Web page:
August 31, 2001
Seventh Grade

Content Standard: 2.0

Globalization of the economy, the explosion of population growth, technological changes and international competition compel students to understand, both personally and globally, production, distribution, and consumption of goods and services. Students will examine and analyze economic concepts such as basic needs versus wants, using versus saving money, and policy-making versus decision-making.


1. Formatively assess student ability to accurately complete the problems from the procedures
section by collecting their work.
2. Instruct the students to write a composition about how they will operate “The Bank of Me.- In this composition, they should explain how they manage their money to develop financially, knowing how banks set deposit and loan rates.

Assessment Checklist:

---- Mentions differences in loan and deposit rates and how they are determined.
---- Mentions an understanding of shopping for lower loan rates or higher deposit rates.
---- Mentions an understanding of differences in interest from compounding methods.


Extending Activities:

Many banks have policies which allow fewer people to borrow from them than other banks. Have your students write a theme discussing why this is.

Have the students go to the FDIC website (see Weblinks) and look up the Statement of Policy on Basic Financial Services. Are the basic services different than what the class expects? Why?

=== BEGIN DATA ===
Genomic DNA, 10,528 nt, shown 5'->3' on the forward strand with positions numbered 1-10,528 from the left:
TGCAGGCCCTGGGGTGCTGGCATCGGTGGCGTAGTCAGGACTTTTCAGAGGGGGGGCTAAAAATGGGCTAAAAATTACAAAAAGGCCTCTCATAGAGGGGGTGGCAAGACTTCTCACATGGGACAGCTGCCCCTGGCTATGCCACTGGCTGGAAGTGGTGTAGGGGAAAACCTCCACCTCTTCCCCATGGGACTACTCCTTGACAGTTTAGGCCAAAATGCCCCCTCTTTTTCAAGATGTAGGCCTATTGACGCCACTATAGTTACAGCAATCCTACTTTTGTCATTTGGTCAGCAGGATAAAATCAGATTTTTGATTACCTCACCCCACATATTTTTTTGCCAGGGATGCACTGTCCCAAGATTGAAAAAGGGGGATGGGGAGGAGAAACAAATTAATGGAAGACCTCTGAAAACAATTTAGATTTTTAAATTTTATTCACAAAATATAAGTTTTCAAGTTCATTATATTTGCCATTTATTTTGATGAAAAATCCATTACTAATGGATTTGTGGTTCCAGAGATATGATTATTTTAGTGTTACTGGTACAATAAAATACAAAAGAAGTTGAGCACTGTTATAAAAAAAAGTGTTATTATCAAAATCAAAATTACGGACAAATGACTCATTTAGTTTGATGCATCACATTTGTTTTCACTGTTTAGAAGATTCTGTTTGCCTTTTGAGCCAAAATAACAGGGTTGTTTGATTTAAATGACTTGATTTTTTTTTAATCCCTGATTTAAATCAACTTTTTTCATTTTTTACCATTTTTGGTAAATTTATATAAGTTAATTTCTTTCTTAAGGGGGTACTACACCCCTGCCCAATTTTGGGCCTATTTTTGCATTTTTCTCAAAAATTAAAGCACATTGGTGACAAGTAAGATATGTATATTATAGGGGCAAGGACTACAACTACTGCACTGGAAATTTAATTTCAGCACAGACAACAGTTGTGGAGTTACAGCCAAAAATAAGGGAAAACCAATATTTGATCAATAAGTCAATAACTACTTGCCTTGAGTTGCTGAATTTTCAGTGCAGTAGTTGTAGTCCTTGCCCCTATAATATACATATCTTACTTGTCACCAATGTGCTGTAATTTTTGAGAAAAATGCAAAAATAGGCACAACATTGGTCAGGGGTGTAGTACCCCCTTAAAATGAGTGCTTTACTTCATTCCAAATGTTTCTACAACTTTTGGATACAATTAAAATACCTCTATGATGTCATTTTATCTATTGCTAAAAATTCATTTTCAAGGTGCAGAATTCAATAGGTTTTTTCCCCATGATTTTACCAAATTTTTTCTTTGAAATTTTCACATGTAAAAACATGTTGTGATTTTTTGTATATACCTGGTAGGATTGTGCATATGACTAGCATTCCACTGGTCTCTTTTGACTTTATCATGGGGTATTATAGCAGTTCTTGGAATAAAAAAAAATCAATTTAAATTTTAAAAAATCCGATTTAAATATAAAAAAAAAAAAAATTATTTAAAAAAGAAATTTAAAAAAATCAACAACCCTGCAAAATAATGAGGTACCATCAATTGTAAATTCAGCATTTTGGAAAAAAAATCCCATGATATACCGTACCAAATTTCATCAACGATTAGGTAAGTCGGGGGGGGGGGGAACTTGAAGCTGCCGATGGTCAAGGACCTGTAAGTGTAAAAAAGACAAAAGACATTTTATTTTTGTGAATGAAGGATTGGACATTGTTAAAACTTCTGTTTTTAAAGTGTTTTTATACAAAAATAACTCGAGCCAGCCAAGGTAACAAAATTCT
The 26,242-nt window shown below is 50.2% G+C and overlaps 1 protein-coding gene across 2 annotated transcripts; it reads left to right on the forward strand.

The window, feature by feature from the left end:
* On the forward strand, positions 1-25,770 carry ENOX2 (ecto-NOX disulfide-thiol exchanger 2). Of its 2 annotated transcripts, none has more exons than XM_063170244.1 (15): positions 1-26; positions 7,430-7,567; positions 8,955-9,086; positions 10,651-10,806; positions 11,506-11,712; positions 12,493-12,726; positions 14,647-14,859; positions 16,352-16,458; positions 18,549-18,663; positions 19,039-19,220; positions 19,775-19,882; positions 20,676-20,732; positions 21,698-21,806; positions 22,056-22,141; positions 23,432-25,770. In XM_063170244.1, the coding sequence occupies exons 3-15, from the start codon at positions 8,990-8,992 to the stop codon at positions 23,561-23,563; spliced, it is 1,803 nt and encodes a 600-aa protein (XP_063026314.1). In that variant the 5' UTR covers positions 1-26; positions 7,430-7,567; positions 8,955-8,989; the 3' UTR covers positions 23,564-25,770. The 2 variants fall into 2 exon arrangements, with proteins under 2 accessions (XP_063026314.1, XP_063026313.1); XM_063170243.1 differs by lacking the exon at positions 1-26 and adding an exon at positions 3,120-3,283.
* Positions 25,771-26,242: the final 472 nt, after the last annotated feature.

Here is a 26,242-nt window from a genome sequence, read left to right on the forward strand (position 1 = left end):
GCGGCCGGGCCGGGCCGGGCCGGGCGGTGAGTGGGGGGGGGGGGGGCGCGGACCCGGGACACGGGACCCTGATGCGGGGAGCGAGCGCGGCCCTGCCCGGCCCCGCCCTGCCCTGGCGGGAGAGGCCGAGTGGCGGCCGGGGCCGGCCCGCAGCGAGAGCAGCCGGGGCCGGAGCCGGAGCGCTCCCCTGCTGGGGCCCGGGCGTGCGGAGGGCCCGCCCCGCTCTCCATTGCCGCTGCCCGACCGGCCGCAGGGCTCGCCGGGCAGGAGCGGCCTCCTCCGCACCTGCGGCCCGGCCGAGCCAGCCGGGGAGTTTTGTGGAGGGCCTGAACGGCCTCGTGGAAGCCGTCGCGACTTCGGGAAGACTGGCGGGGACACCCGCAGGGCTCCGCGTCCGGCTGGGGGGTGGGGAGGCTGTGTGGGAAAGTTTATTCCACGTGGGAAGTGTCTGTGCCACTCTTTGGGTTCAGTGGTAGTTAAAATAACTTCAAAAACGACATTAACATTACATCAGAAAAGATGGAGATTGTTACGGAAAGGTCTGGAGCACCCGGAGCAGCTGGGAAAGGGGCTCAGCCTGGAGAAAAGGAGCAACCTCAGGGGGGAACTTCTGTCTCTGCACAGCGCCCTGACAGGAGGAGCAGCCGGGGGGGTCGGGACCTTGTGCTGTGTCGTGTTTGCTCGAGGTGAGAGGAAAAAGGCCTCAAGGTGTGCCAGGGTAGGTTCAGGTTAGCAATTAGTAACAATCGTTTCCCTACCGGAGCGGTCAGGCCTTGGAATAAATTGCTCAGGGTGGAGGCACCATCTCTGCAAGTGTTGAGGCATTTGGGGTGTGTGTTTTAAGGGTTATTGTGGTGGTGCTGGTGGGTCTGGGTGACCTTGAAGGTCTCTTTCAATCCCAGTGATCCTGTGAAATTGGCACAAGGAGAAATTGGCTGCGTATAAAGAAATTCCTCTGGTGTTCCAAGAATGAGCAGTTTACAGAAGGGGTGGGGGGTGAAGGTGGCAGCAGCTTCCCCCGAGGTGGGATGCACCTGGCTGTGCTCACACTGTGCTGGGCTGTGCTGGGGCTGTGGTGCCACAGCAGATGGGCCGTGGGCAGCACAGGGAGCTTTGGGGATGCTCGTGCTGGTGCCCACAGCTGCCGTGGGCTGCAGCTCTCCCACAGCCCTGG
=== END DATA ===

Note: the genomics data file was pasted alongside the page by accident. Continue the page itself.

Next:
Have the students research credit card rates and deposit rates at local banks and financial institutions. What are they? Can your students get financially ahead if they use credit cards while saving in deposit accounts? Why or why not?

For a long-term project, contact a local bank and ask them about establishing a REAL school bank, managed by students. What considerations must be made about making loans, paying deposits and selecting bank personnel?

Support Problems (see Assoc File for answer key)

1: You have a $1,000 Certificate at the Bank which is earning 6½%. You decide to borrow $1,000 from the bank so that you do not have to use the deposited money and you are charged 7% for the loan. Imagine you do not get a tax break for the loan and that you are in the 15% federal tax bracket. What is it costing you to borrow rather than to use the Certificate Funds?

2: You have $1,000 to deposit at the bank for three years. You have three options for doing so:

Option 1 is a Certificate of Deposit which pays 6½% and matures in 18 months. It will
automatically renew for another 10 months at 6¾%.

Option 2 is a Certificate of Deposit which pays 65/8% for 36 months.

Option 3 is a Certificate of Deposit which pays 6% and increases its rate ½% each year.

If interest is paid annually, which choice is the best alternative?

3: You wish to borrow $1,250. The bank offers an unsecured loan, (no collateral), which will allow you to borrow for 12 months at 13%. If you pay this loan back in 6 months, you pay the interest for 6 months plus a $35 prepayment fee. What rate would you be actually paying if you pay the loan off early? What if the fee is $30 and you borrowed $1,200?

4: You want to borrow $500 at 10% interest for a year. The bank requires you to purchase credit insurance which will cost you $10. What rate are you actually paying for the loan?

Web Links

Web supplement for Lender or Borrower Be?
Federal Deposit Insurance Corporation